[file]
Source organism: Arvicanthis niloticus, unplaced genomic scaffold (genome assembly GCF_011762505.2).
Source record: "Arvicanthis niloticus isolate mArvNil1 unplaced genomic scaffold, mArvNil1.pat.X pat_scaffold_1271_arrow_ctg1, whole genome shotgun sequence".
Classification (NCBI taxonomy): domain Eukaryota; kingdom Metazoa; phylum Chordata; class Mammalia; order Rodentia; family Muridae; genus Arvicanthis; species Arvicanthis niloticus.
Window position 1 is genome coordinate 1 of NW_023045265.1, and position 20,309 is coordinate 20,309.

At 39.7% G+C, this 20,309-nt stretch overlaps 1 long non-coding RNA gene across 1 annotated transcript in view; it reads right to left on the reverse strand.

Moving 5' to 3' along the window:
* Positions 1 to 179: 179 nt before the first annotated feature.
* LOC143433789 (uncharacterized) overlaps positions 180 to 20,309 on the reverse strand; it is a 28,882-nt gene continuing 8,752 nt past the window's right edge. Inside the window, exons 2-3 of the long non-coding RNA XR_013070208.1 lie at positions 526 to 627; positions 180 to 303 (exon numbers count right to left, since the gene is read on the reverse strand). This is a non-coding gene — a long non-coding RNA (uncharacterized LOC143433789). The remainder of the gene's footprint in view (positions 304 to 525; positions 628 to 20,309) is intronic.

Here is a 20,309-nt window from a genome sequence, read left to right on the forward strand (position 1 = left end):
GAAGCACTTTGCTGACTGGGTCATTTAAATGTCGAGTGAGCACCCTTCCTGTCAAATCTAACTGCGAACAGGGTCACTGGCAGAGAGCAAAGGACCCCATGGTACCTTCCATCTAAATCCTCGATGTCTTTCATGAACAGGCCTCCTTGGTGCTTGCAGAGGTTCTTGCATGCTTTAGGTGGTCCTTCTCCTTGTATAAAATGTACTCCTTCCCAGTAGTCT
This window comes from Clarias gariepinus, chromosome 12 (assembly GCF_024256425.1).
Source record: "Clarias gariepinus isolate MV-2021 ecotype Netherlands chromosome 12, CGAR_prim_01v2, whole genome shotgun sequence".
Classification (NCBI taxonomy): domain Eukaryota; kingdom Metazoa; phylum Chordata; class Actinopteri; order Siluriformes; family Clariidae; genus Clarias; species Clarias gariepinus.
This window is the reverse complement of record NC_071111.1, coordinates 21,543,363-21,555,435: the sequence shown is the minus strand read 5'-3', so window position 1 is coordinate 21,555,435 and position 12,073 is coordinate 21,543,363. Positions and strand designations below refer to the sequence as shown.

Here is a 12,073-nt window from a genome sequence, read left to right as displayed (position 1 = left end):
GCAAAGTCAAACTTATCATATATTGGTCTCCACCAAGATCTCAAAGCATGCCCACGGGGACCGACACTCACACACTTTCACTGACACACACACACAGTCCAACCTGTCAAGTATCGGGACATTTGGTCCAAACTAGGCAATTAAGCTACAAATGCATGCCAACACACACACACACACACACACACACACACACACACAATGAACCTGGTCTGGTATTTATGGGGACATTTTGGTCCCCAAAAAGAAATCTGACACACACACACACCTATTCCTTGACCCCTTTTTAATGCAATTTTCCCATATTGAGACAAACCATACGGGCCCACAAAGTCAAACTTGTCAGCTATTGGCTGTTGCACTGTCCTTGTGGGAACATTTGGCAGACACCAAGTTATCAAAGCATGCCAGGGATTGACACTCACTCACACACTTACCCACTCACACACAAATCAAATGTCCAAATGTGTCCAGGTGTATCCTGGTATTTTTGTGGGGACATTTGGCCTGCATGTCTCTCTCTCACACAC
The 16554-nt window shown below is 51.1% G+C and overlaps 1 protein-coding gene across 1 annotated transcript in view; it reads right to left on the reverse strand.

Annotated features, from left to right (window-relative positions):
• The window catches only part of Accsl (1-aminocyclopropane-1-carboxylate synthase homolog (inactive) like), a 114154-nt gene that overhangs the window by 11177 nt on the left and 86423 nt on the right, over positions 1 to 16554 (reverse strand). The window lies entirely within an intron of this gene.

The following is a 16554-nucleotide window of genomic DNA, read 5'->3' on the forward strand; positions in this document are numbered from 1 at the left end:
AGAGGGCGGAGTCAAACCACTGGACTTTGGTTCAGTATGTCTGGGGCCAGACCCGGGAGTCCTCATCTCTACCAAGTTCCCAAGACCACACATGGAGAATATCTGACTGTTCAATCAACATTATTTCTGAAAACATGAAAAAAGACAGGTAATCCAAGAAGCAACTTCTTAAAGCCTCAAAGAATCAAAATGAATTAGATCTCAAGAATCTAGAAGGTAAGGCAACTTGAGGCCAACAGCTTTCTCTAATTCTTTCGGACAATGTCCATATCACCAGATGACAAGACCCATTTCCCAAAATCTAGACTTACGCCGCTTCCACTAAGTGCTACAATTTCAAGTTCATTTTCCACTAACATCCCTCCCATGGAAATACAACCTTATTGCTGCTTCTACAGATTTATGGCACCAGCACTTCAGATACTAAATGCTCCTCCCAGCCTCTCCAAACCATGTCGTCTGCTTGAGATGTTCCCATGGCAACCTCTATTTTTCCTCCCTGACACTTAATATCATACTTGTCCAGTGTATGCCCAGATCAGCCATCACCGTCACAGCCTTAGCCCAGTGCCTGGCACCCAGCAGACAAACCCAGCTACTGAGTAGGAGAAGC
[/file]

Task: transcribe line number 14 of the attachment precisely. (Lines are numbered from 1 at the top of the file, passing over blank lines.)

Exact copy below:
This window is the reverse complement of record NC_071111.1, coordinates 21,543,363-21,555,435: the sequence shown is the minus strand read 5'-3', so window position 1 is coordinate 21,555,435 and position 12,073 is coordinate 21,543,363. Positions and strand designations below refer to the sequence as shown.